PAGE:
With the opening of its facilities, OML could receive further gifts of maps. Several donations have substantially increased the size and scope of the collections. Some of these donations were celebrated through special exhibitions, such as Maps of Spain from the Enggass Collection (1998-1999). More information about these gifts is provided in the Collections page.
In 1995, USM implemented part of the Oshers’ vision for OML by appointing Matthew Edney, then a young assistant professor of Geography at SUNY Binghamton, to be the library’s Faculty Scholar. One of Prof. Edney’s innovations was to establish the original OML website. The provision of online versions of OML’s exhibitions has supplemented the printed catalogs, both providing space for more content and expanding their reach.
Highlights of the map library’s activities in this second phase include:
But OML became a victim of its own success. The growth of the collections by an order of magnitude placed great stress on the vault and other storage facilities. The many public programs could not be completely housed within the library; guest classes were especially problematic, as they often required the complete reorganization of the reading room. Plans were therefore begun after 2003 to expand the library.
After a second capital campaign, as part of USM’s University Commons project, OML closed for reconstruction in December 2007. All collections, equipment, and furnishings were moved to offsite storage for the duration of construction. During the closure, OML once again worked with the Portland Museum of Art for the 2009 exhibition, The Coldest Crucible: Arctic Exploration in American Culture, guest curated by Prof. Michael Robinson. At the same time, OML staff also prepared a new website.
OML’s expansion was undertaken as the second stage of USM’s University Commons project. The University Commons was made possible by a private fund-raising campaign, including a Kresge Challenge Grant, and a higher education bond. The overall project was designed by Koetter Kim & Associates of Boston; construction manager was Wright-Ryan Construction, Inc., of Portland, working with Dave Early and Carol Potter of USM’s facilities management.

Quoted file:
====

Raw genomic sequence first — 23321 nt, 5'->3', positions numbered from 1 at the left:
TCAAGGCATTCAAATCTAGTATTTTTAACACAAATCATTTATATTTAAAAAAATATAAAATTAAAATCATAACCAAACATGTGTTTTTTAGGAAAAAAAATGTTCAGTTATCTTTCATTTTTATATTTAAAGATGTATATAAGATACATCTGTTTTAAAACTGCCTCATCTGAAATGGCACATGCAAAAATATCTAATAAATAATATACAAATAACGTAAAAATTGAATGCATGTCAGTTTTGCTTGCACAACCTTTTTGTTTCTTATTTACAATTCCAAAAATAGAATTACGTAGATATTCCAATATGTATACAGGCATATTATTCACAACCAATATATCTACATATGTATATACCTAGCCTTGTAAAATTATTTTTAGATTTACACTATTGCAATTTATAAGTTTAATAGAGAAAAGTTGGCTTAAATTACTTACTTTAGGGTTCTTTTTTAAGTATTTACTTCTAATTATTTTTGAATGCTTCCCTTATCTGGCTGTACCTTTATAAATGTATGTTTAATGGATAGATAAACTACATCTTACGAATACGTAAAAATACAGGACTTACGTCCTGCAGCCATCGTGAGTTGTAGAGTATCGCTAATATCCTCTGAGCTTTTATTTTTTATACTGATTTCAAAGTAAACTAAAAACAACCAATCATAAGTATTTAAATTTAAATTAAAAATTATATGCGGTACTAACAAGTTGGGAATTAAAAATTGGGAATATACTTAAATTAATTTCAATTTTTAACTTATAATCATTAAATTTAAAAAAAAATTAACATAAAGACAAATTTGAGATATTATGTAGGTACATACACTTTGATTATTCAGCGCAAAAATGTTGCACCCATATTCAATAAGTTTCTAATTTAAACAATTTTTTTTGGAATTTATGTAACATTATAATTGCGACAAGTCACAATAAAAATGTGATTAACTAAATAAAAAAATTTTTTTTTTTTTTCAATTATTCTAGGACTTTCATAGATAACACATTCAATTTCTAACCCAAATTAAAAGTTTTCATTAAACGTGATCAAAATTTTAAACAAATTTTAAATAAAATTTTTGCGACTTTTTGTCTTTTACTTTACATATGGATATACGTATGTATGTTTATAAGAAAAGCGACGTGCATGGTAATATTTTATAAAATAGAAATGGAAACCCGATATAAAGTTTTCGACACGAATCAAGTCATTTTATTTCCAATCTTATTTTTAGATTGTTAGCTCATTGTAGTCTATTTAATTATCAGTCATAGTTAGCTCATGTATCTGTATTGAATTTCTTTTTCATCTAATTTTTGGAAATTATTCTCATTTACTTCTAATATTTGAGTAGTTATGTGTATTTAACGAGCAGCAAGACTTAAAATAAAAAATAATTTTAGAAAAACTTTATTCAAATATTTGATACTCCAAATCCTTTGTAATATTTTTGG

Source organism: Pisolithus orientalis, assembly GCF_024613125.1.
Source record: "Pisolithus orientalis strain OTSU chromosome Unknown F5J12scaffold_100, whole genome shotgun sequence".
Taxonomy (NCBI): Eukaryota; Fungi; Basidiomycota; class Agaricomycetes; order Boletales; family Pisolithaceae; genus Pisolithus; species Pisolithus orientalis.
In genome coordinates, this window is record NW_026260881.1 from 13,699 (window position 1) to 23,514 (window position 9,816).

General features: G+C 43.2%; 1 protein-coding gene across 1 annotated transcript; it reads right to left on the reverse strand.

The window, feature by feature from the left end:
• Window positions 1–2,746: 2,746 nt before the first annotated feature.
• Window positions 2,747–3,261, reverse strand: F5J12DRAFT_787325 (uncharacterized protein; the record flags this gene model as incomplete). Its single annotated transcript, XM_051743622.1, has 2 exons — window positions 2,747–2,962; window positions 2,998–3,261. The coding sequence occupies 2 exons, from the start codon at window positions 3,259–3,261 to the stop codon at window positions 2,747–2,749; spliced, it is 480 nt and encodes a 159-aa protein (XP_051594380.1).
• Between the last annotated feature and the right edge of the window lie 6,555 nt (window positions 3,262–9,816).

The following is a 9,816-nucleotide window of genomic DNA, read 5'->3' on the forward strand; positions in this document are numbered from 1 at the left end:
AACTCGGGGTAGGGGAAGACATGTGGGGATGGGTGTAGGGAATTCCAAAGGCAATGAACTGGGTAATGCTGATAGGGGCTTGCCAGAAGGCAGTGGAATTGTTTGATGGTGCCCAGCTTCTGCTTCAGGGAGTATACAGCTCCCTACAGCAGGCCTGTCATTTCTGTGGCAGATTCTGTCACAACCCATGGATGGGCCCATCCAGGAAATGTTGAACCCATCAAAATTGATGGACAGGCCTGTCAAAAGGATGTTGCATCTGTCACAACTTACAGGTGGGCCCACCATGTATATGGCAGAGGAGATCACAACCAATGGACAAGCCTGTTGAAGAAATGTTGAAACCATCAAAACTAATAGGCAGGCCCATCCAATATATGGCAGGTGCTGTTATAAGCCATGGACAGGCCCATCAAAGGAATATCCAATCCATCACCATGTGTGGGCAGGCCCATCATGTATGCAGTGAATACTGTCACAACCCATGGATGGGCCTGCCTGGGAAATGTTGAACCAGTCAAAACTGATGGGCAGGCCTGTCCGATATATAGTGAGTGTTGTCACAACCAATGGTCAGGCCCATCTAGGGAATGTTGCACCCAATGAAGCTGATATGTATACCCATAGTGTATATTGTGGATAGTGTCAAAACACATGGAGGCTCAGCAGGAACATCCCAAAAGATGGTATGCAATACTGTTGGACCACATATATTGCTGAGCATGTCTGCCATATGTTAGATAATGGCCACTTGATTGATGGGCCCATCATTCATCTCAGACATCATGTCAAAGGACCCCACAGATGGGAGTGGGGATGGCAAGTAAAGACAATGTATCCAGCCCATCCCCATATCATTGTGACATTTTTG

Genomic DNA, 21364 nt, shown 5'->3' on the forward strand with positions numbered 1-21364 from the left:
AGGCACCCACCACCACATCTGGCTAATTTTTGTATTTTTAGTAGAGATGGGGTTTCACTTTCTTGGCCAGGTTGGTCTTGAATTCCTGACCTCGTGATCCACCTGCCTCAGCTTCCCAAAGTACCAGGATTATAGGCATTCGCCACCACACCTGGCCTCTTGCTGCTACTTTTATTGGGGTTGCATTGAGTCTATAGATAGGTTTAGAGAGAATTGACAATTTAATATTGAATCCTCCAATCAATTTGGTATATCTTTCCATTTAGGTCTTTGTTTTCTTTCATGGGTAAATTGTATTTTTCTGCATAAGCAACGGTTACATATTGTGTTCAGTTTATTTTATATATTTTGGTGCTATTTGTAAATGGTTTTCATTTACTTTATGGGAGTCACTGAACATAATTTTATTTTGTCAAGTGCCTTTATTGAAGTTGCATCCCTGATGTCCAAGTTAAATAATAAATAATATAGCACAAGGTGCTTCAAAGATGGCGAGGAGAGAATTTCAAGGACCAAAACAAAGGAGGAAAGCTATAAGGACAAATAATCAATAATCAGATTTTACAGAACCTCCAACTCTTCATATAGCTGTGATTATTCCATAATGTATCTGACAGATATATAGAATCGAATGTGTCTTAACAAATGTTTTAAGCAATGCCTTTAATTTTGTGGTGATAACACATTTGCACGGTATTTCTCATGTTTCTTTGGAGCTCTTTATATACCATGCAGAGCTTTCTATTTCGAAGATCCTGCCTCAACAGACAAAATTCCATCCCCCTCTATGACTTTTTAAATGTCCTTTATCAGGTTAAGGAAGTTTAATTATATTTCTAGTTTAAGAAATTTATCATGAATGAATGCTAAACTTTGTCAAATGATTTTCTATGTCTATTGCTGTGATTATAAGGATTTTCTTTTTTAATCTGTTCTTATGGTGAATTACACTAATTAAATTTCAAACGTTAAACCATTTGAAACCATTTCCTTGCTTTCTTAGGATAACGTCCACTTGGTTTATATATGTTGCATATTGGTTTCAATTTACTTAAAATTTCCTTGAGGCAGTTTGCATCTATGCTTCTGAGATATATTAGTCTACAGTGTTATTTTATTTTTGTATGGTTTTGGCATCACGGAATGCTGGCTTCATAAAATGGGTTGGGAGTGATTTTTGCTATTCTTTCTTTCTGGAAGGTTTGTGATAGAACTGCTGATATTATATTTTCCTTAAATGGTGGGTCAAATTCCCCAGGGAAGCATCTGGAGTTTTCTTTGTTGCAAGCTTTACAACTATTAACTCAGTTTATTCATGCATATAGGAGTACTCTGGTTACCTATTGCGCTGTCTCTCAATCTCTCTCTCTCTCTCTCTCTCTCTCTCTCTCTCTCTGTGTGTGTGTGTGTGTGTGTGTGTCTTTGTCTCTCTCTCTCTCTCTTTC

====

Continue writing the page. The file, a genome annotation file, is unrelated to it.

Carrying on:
The third phase of the Osher Map Library and Smith Center for Cartographic Education began with the grand reopening of the newly expanded OML on October 16-17-18, 2009. The new facilities include a new 7,500 sq. ft. vault on the upper floors, featuring custom-designed, compact storage systems for atlases, globes, maps, and scientific instruments. These were funded by a $466,000 grant for Stabilizing Humanities Collections made in 2008 by the Division of Preservation and Access of the National Endowment for the Humanities. The new shelves and flat files together weigh 80,000 lbs. Specially designed cabinets in the reference room display portions of the globe collections. A multi-use educational space was created within the library’s secure envelope to handle visiting classes, public lectures, and conferences.
OML also created a digital imaging center. The imaging center has become the heart of OML’s activities in this third phase, which have centered on the public provision of digital images of OML’s collections. This impetus soon necessitated the development of a third website with mechanisms to present the digital imagery (live in February 2013).